Carby thatsdax RT carb vs other SHA 15:15 clones What's the difference?

Discussion in '2-Stroke Engines' started by RadicalxEdward, Nov 3, 2014.

  1. Like the title says, what's the difference between the rt carb (which is an SHA 15:15 clone) and all the other SHA clones out there?

  2. Bzura

    Bzura Member

    If they are stamped with the name "Runtong" on the side there is no difference. Some places sell these with the jets AND cable included for the same price as other places do for them carb alone. Check the spinsor's prices on these & decide for yourself.

  3. It's funny you're the one who responded Matt. I was JUST about to post saying I got mine from and it's indeed stamped with Runtong and looks exactly the same in every way PLUS came with 5 extra jets and the cable (vs thatsdax which only includes 3 and no cable)

    Can't wait to get it installed and try it out. Tired of trying to coax any life out of my crappy NT carb.
  4. I should mention I also contacted thatsdax to ask them directly what the difference was, especially since I've seen a lot of people compliment their SHA clone whereas most people debate whether the SHA or CNS is better when it comes to generics. Their response was simply "I do not know the SHA..." literally. Not the people I wanna be buying a carb from if they don't even know what they're selling. Much rather go with someone who knows what's what.
  5. Fabian

    Fabian Well-Known Member

    The NT carburettor is not a crappy carburettor. It works perfectly fine, so long as the thing is assemble correctly, and jetted correctly.

    To eliminate air leaks between the intake tube and the carburettor clamp, just place an appropriately sized o-ring inside the carburettor clamp area.
    The carburettor clamp is one of the biggest potential sources for air leaks, which manifests itself in poor idle and poor throttle transition issues.
  6. It's also not a great carburetor in general. But my statement wasn't about NT carbs in general. It was about my specific NT carb. Which was running so rich that it would basically only run with the filter off. I was going to buy some micro drill bits to re jet it but the cost of bits and a micrometer, etc wasn't far off of a new carburetor with a full set of jets. So I decided to just do that.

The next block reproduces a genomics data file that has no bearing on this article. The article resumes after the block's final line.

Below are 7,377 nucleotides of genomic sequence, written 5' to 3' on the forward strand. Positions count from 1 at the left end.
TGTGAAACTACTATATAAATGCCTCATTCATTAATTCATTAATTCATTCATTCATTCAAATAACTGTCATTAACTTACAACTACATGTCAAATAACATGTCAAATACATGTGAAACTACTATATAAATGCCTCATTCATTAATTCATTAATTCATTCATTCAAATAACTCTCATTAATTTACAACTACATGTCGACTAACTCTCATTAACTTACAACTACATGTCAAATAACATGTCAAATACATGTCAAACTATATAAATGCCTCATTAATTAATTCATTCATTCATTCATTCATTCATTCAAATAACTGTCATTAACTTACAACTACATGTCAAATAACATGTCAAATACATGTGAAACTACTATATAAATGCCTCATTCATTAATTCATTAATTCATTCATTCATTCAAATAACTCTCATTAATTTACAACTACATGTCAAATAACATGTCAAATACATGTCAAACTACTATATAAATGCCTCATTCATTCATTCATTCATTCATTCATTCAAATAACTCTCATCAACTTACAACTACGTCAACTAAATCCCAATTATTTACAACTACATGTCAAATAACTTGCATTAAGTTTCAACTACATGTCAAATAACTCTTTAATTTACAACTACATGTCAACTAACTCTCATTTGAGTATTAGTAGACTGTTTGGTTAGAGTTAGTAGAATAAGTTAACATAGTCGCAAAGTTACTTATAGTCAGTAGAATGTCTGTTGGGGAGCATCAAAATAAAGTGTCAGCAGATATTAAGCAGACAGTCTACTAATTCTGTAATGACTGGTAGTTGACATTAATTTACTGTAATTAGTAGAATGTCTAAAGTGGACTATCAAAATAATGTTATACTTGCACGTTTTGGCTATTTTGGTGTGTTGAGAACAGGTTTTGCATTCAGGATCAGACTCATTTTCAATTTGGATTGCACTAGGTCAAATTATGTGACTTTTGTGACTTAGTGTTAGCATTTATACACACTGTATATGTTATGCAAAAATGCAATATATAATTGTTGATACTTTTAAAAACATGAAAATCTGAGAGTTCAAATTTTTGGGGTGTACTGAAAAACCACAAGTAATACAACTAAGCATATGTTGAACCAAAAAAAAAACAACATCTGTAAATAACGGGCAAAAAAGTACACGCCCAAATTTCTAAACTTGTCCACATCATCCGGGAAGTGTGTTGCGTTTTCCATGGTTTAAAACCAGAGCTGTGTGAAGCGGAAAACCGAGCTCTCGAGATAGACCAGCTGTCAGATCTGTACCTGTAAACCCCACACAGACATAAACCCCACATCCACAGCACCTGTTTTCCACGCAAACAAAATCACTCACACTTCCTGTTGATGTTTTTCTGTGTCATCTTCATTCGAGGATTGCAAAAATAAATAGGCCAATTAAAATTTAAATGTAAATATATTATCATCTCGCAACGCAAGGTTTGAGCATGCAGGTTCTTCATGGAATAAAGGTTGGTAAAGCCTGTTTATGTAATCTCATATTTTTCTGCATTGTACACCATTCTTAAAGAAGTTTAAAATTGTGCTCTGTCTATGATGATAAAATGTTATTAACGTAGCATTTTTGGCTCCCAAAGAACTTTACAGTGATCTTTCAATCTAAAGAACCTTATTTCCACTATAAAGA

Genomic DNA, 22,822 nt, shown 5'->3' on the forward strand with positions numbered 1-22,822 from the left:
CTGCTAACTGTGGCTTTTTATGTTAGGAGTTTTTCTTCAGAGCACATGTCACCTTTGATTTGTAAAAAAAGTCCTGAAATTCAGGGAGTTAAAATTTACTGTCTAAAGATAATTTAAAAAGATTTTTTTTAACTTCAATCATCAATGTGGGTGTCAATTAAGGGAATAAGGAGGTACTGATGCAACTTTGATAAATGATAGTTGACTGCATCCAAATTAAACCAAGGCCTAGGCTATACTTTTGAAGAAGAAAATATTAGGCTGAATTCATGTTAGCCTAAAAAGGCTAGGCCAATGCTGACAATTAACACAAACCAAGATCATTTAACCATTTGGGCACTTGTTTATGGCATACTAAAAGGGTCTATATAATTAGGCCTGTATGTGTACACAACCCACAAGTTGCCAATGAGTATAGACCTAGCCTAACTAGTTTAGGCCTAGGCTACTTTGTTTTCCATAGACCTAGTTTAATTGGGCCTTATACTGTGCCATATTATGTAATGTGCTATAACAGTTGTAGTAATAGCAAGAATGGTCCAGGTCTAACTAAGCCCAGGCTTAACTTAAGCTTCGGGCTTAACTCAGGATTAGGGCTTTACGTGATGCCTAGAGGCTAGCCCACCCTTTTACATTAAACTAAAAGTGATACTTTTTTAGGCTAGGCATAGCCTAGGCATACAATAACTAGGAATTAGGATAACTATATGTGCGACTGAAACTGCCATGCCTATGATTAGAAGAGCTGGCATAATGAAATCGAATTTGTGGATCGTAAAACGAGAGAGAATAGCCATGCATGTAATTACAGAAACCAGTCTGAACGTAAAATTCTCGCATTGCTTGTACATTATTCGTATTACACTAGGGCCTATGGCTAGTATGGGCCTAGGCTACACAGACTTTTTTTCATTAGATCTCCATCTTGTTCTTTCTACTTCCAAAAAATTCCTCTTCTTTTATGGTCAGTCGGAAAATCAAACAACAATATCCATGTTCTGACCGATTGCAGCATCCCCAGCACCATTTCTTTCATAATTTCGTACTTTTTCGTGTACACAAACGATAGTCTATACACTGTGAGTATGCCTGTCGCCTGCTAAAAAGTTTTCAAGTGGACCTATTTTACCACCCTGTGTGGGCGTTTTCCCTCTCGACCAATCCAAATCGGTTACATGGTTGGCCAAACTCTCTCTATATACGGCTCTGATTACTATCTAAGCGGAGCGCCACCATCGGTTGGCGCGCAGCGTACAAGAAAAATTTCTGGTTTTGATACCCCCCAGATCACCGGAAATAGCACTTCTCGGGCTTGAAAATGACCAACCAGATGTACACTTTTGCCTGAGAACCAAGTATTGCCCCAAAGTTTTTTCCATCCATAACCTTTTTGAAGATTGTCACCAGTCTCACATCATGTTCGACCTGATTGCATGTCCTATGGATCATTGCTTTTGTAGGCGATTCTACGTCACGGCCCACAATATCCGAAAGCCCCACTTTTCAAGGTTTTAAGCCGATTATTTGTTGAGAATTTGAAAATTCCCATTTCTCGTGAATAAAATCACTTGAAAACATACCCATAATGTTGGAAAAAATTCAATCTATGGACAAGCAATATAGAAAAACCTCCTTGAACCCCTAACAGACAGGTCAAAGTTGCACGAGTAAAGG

Idk if the sha jets are the same size as the nt jets. If so I may try them with it. I had a hard time deciding between the cns and sha carbs. There's pros and cons to both. But I got a good deal on the sha so I went with that.
  7. Fabian

    Fabian Well-Known Member

    At the end of the day, a float style carburettor such as the NT or the Dellorto or the CNS etc is not the most optimal solution.

    The best option is a Walbro style diaphragm carburettor with externally adjustable high and low jetting screws, allowing infinitely variable jetting with the simple twist of a screwdriver.
    The other benefit of a diaphragm carburettor is that they are far more resistant to fuel and air leaks that a traditional float style carburettor.

    My advise is not to use drill bit to open up the main jet on the NT carburettor because a standard home specification drill press does not have the accuracy to properly drill a perfect sized hole.
    You would be much better advised to purchase a range of Dellorto 5mm jets from No #70 through to N0 #84 in 2 jet size increments, like 70, 72, 74, 76 etc.

    Because i wanted nothing less than perfect jetting (when previously using the NT carburettor), i have every jet size from No #68 through to No #94 in single jet size increments i.e. 70, 71, 72, 73, 74 etc.
  8. That's absolutely true and that's exactly what I wanted to do. And perhaps after the winter I will. But the problem with that is the price. How much did you spend for that carb and all those jets?

    I paid about $25 for this carb, the air filter, throttle cable and 5 extra jets. Nothing else comes remotely close to that. I'd be paying 4-5 times that for a diaphragm carb alone.

    Not to mention at that price you're not getting 4-5 times the performance increase. You're only getting a small performance increase and a lot more tunability. Which you may not need if the cheaper carbs are close enough to begin with to optimal.
  9. Fabian

    Fabian Well-Known Member

    I have bought a few carburettors over the 6 years i've been playing with these engines, and have a few carburettors set up with 3 jet size increments that are around the average of what my engines normally use, eg, one carburettor with a No #73, No #76, No #79, No # 81

    For the most part my engines (using Australian lower eastern states 98 octane fuel, which is equivalent to American 93 octane fuel) run optimally using a Dellorto No #76 main jet. I have had one engine run optimally using a No #70 main jet and another engine run optimally using a No #86 main jet, but for the most part, they seem to run best around a No #76.